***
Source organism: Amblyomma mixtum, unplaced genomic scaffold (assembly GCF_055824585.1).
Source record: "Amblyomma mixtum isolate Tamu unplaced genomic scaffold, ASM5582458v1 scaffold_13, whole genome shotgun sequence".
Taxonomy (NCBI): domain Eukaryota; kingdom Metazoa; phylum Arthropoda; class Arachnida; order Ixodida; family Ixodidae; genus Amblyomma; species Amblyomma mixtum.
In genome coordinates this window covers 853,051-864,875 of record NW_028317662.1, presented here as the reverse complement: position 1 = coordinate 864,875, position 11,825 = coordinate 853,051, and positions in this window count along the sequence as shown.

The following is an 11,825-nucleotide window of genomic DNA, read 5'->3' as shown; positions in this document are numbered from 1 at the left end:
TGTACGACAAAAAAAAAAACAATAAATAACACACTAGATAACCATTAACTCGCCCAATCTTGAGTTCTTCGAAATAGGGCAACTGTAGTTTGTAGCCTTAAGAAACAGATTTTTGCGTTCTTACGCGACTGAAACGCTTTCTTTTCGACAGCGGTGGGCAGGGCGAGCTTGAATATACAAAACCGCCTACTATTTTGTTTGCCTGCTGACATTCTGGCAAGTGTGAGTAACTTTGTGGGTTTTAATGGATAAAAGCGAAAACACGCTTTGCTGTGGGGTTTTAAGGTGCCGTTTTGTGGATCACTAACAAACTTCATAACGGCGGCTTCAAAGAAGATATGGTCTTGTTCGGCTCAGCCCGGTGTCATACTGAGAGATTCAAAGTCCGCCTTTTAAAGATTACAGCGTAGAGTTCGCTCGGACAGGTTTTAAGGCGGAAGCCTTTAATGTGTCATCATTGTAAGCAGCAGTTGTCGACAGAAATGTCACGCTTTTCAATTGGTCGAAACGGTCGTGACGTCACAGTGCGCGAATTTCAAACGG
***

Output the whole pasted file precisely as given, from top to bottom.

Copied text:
Source organism: Amblyomma mixtum, unplaced genomic scaffold (assembly GCF_055824585.1).
Source record: "Amblyomma mixtum isolate Tamu unplaced genomic scaffold, ASM5582458v1 scaffold_13, whole genome shotgun sequence".
Taxonomy (NCBI): domain Eukaryota; kingdom Metazoa; phylum Arthropoda; class Arachnida; order Ixodida; family Ixodidae; genus Amblyomma; species Amblyomma mixtum.
In genome coordinates this window covers 853,051-864,875 of record NW_028317662.1, presented here as the reverse complement: position 1 = coordinate 864,875, position 11,825 = coordinate 853,051, and positions in this window count along the sequence as shown.

The following is an 11,825-nucleotide window of genomic DNA, read 5'->3' as shown; positions in this document are numbered from 1 at the left end:
TGTACGACAAAAAAAAAAACAATAAATAACACACTAGATAACCATTAACTCGCCCAATCTTGAGTTCTTCGAAATAGGGCAACTGTAGTTTGTAGCCTTAAGAAACAGATTTTTGCGTTCTTACGCGACTGAAACGCTTTCTTTTCGACAGCGGTGGGCAGGGCGAGCTTGAATATACAAAACCGCCTACTATTTTGTTTGCCTGCTGACATTCTGGCAAGTGTGAGTAACTTTGTGGGTTTTAATGGATAAAAGCGAAAACACGCTTTGCTGTGGGGTTTTAAGGTGCCGTTTTGTGGATCACTAACAAACTTCATAACGGCGGCTTCAAAGAAGATATGGTCTTGTTCGGCTCAGCCCGGTGTCATACTGAGAGATTCAAAGTCCGCCTTTTAAAGATTACAGCGTAGAGTTCGCTCGGACAGGTTTTAAGGCGGAAGCCTTTAATGTGTCATCATTGTAAGCAGCAGTTGTCGACAGAAATGTCACGCTTTTCAATTGGTCGAAACGGTCGTGACGTCACAGTGCGCGAATTTCAAACGG